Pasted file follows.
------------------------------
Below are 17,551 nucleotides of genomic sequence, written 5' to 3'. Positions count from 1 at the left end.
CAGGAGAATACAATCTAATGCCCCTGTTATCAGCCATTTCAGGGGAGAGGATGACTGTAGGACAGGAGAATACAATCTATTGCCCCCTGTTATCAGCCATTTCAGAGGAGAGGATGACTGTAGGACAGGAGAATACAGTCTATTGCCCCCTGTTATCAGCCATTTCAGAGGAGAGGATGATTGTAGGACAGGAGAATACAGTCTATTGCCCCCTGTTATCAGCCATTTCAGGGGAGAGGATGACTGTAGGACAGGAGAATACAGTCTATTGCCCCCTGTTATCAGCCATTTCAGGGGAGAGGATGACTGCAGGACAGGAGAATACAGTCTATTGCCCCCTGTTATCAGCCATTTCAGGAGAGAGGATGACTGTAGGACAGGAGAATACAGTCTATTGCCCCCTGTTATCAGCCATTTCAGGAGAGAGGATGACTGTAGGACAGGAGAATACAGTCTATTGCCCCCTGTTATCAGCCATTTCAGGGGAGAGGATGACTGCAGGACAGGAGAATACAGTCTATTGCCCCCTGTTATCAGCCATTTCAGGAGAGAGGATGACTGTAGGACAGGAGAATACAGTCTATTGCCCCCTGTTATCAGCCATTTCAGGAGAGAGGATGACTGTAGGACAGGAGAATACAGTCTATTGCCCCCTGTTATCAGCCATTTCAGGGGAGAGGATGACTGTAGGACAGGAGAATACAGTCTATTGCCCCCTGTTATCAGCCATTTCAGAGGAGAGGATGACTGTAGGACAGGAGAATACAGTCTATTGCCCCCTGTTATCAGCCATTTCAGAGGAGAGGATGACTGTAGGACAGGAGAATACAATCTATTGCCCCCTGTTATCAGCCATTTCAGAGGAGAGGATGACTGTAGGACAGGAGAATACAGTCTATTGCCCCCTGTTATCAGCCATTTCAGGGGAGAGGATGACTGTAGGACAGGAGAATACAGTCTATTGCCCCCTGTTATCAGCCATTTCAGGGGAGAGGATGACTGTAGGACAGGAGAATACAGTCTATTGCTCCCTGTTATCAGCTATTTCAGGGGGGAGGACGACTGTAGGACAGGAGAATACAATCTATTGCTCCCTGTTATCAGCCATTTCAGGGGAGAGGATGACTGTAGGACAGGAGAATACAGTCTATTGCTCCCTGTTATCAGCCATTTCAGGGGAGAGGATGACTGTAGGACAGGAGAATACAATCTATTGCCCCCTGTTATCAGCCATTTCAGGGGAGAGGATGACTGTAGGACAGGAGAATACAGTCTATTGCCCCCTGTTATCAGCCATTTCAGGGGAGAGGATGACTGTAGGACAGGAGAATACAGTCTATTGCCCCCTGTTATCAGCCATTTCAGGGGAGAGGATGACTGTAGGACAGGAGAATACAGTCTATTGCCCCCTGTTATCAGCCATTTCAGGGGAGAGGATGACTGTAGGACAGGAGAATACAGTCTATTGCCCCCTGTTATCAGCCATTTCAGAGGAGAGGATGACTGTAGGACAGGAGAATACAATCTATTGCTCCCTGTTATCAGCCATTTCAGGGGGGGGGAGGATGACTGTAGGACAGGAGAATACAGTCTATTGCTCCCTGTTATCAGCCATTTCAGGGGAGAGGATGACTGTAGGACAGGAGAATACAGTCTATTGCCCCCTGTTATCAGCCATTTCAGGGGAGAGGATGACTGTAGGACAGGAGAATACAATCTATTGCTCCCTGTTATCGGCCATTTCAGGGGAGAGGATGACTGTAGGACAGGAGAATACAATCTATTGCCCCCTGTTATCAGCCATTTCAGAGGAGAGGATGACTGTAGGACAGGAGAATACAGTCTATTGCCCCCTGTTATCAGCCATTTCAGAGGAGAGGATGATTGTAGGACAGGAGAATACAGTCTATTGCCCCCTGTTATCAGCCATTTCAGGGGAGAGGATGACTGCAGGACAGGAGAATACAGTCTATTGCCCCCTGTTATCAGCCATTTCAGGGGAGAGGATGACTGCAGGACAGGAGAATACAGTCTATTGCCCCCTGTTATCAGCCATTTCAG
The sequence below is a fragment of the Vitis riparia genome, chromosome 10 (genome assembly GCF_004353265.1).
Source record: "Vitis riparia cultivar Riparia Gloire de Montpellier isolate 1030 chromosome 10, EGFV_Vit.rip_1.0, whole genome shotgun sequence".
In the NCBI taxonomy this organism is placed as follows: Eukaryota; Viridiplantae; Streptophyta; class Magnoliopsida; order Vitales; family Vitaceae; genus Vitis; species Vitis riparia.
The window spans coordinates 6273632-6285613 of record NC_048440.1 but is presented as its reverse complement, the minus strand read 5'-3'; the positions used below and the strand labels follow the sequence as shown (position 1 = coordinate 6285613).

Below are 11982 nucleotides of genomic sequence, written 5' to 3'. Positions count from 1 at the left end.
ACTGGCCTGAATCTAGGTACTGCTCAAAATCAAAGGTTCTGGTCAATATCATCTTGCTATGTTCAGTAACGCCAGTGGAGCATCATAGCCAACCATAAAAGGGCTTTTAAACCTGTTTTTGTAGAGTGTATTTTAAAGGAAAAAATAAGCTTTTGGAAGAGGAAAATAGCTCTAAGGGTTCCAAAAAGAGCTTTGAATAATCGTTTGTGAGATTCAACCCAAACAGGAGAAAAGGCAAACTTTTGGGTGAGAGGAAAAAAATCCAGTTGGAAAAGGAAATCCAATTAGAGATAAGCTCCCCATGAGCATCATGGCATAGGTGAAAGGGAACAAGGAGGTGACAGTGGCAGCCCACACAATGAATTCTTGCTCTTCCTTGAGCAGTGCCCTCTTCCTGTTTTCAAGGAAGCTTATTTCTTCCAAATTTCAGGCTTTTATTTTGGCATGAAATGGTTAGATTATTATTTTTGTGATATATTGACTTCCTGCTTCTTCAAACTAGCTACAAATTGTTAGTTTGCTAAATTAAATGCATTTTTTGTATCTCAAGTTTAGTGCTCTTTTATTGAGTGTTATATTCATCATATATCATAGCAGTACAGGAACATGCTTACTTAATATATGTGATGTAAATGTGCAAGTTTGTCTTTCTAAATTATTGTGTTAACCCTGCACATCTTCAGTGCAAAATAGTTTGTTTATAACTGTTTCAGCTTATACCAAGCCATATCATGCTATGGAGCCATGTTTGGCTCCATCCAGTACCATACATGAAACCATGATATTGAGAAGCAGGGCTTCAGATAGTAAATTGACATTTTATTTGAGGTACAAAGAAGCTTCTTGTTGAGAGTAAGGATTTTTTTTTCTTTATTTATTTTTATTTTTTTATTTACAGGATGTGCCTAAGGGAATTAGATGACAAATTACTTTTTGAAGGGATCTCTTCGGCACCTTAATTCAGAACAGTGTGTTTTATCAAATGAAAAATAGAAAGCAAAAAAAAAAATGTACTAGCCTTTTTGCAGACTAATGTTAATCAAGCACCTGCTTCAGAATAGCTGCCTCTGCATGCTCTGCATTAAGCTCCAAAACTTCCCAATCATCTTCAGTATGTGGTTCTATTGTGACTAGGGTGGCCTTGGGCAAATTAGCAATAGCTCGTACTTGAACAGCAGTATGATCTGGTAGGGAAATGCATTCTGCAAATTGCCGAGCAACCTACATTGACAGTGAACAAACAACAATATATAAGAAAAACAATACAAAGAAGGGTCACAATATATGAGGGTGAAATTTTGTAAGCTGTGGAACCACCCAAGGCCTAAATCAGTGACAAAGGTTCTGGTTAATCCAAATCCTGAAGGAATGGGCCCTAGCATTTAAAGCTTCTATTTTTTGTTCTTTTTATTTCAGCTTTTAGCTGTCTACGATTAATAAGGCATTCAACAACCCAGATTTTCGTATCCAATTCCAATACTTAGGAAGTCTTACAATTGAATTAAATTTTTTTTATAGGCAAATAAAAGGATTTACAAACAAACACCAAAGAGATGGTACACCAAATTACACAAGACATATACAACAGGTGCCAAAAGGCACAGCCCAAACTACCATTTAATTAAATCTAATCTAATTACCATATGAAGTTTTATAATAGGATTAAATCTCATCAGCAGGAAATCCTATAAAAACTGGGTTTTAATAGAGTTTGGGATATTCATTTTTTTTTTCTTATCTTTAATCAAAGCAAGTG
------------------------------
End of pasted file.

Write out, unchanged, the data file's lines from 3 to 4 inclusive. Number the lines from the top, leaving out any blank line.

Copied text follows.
The sequence below is a fragment of the Vitis riparia genome, chromosome 10 (genome assembly GCF_004353265.1).
Source record: "Vitis riparia cultivar Riparia Gloire de Montpellier isolate 1030 chromosome 10, EGFV_Vit.rip_1.0, whole genome shotgun sequence".